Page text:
In this process of transfer of power from higher levels to local government and the attendant political negotiation, IT can have immense value as a value neutral agent. While higher level governments could use IT to dis-intermediate local governments from certain kinds of service delivery, it could also be used by the people and their local governments to enforce transparency upon higher levels of governments. Recently, the C&AG expressed his concern at the huge amount of central funds that are trapped in the pipeline of implementation. The current system where releases from the government of India are actually accounted as expenditure is a serious flaw in fiscal accountability, which ought not to be tolerated any longer. Similarly, the reckoning of final expenditure on a district wise basis does not incentivise individual panchayats to perform well. Using a robust IT enabled accounting system and tracking releases and expenditures of funds at all levels from the centre to the Gram panchayat, there would be huge efficiency gains in terms of just in time releases of funds.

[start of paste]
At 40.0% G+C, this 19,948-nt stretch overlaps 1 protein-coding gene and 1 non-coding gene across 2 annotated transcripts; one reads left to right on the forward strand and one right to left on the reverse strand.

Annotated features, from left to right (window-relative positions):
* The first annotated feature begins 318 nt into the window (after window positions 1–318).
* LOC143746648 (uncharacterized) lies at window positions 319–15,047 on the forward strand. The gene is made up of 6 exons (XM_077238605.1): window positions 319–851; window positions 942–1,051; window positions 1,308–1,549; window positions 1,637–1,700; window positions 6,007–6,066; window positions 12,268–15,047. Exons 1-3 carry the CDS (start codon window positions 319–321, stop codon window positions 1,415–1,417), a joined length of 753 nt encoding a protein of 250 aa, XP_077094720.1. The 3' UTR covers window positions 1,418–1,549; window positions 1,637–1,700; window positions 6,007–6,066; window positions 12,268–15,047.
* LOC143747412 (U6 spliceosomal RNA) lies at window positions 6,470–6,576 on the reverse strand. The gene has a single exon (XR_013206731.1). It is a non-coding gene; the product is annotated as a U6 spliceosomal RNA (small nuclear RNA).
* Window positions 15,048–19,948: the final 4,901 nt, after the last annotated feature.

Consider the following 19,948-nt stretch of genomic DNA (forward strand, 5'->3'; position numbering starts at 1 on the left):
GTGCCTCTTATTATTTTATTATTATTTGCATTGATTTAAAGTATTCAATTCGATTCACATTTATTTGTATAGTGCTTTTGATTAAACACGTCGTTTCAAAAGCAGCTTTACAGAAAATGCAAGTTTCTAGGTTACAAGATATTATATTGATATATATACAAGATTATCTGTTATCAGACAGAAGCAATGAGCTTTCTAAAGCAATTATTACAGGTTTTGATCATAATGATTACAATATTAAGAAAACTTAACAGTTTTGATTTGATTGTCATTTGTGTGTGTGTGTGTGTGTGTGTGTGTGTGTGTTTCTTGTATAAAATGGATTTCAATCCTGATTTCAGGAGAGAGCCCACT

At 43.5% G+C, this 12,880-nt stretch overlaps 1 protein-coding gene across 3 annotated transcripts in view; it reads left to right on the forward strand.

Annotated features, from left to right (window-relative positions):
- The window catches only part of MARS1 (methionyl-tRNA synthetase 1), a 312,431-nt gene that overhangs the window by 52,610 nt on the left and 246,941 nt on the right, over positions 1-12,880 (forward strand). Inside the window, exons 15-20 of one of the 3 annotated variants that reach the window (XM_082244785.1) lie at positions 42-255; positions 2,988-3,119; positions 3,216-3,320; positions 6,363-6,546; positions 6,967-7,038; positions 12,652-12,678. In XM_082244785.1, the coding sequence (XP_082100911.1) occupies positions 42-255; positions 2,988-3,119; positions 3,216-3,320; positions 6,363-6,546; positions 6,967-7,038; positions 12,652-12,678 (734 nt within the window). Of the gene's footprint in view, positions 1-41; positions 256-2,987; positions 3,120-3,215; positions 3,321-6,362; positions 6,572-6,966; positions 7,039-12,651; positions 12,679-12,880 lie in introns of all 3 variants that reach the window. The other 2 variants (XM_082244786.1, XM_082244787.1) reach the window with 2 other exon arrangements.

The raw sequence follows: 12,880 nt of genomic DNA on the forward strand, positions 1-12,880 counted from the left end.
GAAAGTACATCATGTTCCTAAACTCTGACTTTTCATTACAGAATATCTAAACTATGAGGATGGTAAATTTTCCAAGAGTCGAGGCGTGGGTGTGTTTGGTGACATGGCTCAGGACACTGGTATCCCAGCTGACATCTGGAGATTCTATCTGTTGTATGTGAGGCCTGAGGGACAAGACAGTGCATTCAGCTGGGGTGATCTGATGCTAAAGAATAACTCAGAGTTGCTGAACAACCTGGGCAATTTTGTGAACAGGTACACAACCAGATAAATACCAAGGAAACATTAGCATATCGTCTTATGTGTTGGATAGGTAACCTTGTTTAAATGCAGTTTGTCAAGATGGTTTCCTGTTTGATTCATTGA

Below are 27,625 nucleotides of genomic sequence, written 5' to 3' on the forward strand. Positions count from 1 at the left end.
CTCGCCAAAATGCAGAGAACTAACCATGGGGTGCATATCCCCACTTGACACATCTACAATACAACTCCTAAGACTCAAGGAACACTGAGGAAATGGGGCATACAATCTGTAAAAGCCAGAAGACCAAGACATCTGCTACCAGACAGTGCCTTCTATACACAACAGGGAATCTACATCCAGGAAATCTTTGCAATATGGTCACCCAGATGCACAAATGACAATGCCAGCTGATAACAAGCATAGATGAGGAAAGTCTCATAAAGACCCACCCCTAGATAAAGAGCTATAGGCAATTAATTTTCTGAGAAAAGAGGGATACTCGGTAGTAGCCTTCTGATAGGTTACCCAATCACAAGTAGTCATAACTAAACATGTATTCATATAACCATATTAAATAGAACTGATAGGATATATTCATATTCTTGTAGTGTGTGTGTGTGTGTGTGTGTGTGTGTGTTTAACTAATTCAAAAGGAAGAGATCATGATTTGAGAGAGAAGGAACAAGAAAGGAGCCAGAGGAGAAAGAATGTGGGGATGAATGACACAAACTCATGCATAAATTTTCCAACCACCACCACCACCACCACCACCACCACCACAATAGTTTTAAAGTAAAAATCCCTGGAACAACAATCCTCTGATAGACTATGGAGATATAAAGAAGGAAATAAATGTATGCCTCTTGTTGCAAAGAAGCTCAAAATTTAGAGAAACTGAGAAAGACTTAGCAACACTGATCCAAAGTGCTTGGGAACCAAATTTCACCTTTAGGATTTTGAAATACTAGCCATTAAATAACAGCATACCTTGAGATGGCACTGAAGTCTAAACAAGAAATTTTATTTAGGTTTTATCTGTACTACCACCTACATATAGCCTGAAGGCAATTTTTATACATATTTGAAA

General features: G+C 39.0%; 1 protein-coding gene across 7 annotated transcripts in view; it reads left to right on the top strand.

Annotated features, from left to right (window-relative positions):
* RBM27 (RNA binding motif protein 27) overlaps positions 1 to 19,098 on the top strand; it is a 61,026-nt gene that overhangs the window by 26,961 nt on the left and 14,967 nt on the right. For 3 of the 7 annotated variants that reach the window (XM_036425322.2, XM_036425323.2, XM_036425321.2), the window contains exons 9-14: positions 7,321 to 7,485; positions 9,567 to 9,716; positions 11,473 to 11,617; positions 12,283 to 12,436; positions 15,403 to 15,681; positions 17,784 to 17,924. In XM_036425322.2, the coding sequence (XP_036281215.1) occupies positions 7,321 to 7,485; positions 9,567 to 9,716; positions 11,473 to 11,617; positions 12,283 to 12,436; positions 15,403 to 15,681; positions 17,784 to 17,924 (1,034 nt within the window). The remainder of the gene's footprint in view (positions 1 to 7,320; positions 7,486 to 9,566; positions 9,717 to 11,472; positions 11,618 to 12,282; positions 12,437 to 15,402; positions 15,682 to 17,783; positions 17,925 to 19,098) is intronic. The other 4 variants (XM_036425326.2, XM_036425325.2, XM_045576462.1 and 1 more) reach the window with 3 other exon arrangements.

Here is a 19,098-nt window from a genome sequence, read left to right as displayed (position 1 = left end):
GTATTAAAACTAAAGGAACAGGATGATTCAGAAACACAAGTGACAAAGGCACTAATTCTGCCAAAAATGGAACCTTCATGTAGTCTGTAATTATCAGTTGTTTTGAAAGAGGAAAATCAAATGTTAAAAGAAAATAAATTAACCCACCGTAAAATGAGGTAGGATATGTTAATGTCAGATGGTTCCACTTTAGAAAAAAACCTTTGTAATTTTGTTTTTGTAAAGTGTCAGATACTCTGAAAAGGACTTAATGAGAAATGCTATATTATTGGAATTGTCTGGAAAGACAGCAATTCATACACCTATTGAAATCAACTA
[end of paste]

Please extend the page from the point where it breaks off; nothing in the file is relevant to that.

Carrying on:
While higher level governments could use IT to dis-intermediate local governments from certain kinds of service delivery, it could also be used by the people and their local governments to enforce transparency upon higher levels of governments
What is required for bringing about these fundamental and far reaching changes, that, in the words of the Prime Minister, can unlock the potential of 700 million people? Essentially, nothing more than a change in mindset of higher level governments, particularly of their bureaucracies, to the whole grand vision of decentralization. Bureaucrats have always inwardly scoffed at the value of democracy; yet there is nothing more valuable for a country struggling to erase years of poverty and discrimination. We officers have been hesitating at the brink of true decentralization for a long while now. In 1993, a few brave souls suggested the first steps of economic reform in India. While there were many who predicted that this would lead to doomsday, others were willing to take a leap of faith. We need to do the same with empowering of local governments; for long, we have kept them leashed, and fobbed them off with political promises, but not given them their entitled share of the country’s financial pie.
The time has come to look at local governments as the biggest opportunity for rapid poverty eradication, and not as a liability. District administrations led by six hundred odd collectors have strived for sixty years to rid this country of poverty. The result is that today, we have more poor people in India than there were Indians in 1947. We do not have more time. Let us back the local governments in the true sense of the term, as empowered partners in development and not as our obedient slaves. We need to facilitate and not to compete with them. Let us dismantle the licence raj for development.